From The Washington Post (Joel Achenbach and Angela Fritz):
In the United States, 35 weather stations in the past month have set new marks for warm overnight temperatures. Southern California has had record heat and widespread power outages. In Yosemite Valley, which is imperiled by wildfires, park rangers have told everyone to flee.
The brutal weather has been supercharged by human-induced climate change, scientists say. Climate models for three decades have predicted exactly what the world is seeing this summer.
And they predict that it will get hotter — and that what is a record today could someday be the norm.
“The old records belong to a world that no longer exists,” said Martin Hoerling, a research meteorologist at the National Oceanic and Atmospheric Administration.
It’s not just heat. A warming world is prone to multiple types of extreme weather — heavier downpours, stronger hurricanes, longer droughts.
“You see roads melting, airplanes not being able to take off, there’s not enough water,” said Katharine Hayhoe, director of the Climate Science Center at Texas Tech University. “Climate change hits us at our Achilles’ heel. In the Southwest, it’s water availability. On the Gulf Coast, it’s hurricanes. In the East, it’s flooding. It’s exacerbating the risks we already face today.”
The proximate cause of the Northern Hemisphere bake-off is the unusual behavior of the jet stream, a wavy track of west-to-east-prevailing wind at high altitude. The jet stream controls broad weather patterns, such as high-pressure and low-pressure systems. The extent of climate change’s influence on the jet stream is an intense subject of research.
This summer, the jet stream has undulated in extreme waves that have tended to block weather systems from migrating. The result has been stagnant high-pressure and low-pressure systems with dire results, such as heat waves in some places and flooding elsewhere.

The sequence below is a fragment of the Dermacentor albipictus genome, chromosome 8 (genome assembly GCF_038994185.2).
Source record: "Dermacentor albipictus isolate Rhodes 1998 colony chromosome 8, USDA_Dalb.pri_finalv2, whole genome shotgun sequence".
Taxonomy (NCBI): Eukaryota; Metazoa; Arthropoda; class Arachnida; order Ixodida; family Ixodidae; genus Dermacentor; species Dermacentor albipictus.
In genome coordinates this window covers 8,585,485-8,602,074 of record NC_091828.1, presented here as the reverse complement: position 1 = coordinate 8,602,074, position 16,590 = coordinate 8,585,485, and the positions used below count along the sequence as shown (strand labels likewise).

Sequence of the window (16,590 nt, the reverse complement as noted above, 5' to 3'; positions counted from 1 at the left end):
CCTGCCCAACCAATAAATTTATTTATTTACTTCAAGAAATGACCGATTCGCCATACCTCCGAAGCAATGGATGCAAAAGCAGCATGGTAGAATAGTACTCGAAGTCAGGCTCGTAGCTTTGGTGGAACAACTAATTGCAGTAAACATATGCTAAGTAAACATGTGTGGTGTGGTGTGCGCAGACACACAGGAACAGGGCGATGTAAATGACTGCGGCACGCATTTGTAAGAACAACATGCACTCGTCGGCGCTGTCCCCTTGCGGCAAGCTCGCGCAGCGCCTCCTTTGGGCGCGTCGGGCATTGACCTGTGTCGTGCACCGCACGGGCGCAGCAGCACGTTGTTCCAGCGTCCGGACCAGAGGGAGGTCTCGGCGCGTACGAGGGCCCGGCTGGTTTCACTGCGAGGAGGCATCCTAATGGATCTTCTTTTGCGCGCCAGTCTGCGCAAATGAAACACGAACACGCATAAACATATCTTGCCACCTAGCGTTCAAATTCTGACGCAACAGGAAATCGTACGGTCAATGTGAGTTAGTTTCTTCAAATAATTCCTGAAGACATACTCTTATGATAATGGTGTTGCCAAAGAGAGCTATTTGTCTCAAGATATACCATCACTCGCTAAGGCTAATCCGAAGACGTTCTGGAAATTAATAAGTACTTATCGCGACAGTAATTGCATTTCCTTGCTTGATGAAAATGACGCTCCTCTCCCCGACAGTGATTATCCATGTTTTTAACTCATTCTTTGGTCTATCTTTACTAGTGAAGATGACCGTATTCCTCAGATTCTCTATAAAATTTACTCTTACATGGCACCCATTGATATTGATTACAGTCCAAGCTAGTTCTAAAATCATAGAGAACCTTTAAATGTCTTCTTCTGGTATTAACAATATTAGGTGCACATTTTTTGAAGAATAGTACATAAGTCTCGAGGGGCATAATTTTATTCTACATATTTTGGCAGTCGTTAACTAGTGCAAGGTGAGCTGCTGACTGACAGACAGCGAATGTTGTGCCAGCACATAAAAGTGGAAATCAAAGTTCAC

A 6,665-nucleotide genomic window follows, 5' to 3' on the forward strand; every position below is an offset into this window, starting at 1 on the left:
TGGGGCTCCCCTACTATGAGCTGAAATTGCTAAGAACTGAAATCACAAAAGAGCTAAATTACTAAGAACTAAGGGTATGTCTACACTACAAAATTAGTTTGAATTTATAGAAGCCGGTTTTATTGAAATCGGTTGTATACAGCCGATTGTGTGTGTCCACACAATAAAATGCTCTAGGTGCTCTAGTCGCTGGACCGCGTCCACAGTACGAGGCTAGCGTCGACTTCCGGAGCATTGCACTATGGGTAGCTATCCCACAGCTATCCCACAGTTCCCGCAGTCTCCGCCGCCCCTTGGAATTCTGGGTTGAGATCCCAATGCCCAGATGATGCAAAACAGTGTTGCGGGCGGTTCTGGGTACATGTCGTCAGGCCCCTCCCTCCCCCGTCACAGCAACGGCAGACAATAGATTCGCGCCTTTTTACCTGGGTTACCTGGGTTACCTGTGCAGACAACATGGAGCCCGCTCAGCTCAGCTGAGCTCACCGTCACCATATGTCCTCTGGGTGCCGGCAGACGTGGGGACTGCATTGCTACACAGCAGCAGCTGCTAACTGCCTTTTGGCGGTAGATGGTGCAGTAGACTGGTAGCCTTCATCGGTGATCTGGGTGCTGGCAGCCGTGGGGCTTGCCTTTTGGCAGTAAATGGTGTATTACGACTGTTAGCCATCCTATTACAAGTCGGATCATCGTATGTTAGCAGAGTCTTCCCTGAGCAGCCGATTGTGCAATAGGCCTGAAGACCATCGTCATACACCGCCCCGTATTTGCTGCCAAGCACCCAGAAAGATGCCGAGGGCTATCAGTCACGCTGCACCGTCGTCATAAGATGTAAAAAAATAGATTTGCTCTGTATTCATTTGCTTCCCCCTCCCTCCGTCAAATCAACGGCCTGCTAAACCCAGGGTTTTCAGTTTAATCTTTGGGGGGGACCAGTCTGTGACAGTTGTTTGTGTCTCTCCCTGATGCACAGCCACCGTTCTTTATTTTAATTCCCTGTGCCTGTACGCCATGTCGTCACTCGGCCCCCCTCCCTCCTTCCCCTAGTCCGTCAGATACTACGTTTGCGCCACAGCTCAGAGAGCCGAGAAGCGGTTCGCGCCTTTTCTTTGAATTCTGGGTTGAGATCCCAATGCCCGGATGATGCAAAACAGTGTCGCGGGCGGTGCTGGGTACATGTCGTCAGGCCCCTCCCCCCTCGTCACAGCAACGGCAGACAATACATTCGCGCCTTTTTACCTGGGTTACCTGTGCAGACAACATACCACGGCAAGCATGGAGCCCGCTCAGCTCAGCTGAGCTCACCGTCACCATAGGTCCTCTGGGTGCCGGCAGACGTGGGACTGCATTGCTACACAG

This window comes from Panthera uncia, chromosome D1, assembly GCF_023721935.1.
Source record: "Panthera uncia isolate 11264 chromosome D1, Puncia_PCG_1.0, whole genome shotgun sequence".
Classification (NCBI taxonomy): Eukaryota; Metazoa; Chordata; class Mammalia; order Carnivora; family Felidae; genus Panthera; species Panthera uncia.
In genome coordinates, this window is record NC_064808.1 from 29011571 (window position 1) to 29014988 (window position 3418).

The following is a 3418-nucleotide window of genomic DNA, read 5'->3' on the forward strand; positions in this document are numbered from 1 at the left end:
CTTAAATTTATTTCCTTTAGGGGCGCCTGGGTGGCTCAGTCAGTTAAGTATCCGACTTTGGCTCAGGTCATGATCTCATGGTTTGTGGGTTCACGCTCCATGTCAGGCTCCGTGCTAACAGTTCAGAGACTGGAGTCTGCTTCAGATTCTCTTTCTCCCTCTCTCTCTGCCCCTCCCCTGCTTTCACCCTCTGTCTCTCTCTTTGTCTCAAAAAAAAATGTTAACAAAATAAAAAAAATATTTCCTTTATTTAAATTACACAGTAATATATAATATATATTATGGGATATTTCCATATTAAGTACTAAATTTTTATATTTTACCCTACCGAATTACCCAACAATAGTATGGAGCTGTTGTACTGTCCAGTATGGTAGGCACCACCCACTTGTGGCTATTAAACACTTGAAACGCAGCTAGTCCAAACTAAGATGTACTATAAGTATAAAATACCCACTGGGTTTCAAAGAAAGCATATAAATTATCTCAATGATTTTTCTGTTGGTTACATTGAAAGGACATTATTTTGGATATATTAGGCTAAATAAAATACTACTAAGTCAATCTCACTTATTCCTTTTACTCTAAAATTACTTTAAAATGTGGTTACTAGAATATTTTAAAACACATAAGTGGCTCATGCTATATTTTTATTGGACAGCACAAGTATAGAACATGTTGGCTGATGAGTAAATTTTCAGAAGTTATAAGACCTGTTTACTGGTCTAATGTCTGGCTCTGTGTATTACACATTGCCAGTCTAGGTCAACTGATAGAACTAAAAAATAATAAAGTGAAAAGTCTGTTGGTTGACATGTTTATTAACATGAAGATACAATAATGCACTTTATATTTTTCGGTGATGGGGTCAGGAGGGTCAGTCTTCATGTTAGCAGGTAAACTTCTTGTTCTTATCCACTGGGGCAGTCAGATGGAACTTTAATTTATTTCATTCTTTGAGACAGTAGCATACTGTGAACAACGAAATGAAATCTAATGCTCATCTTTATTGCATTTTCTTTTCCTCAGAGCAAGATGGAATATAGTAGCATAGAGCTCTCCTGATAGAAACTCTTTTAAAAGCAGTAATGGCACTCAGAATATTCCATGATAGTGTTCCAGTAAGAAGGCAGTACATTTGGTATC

“When those waves are very big — as they have been for the past few weeks — they tend to get stuck in place,” said Jennifer Francis, a professor of atmospheric science at Rutgers University. Last year, scientists published evidence that the conditions leading up to “stuck jet streams” are becoming more common, with warming in the Arctic seen as a likely culprit.
Gone are the days when scientists drew a bright line dividing weather and climate. Now researchers can examine a weather event and estimate how much climate change had to do with causing or exacerbating it…
Said Hayhoe: “The biggest myth that the largest number of people have bought into is that ‘climate change doesn’t matter to me personally.’ ”
The heat waves have hit hard where people don’t expect them — the Netherlands, Sweden, Britain, Ireland and Canada.
“Our office doesn’t have air conditioning. I do have a fan,” said Geert Jan van Oldenborgh, a climate researcher at the Royal Netherlands Meteorological Institute. He spoke by phone from the city of Gouda, where the temperature hit 96 degrees Thursday…
Human activity, primarily the burning of fossil fuels, has added greenhouse gases to the atmosphere, trapping heat and making extreme weather events even more extreme. The amount of carbon dioxide in the atmosphere reached 410 parts per million in May, the highest the Mauna Loa Observatory in Hawaii had measured since Charles David Keeling started keeping records in 1958. NASA estimates Earth has warmed almost one degree Celsius (1.8 degrees Fahrenheit) since the late 1800s. Of that, half a degree (around one degree F) has accrued since 1990 alone…
Overall precipitation has decreased in the South and West and increased in the North and East. That trend will continue. The heaviest precipitation events will become more frequent and more extreme. Snowpack will continue to decline. Large wildfires will become even more frequent.
Kevin Trenberth, a climate scientist with the National Center for Atmospheric Research, said even modest heat from global warming can build up over time.
“The accumulated energy over one month is equivalent to a small microwave oven at full power for six minutes over every square foot of the planet,” Trenberth said. “No wonder things catch on fire.”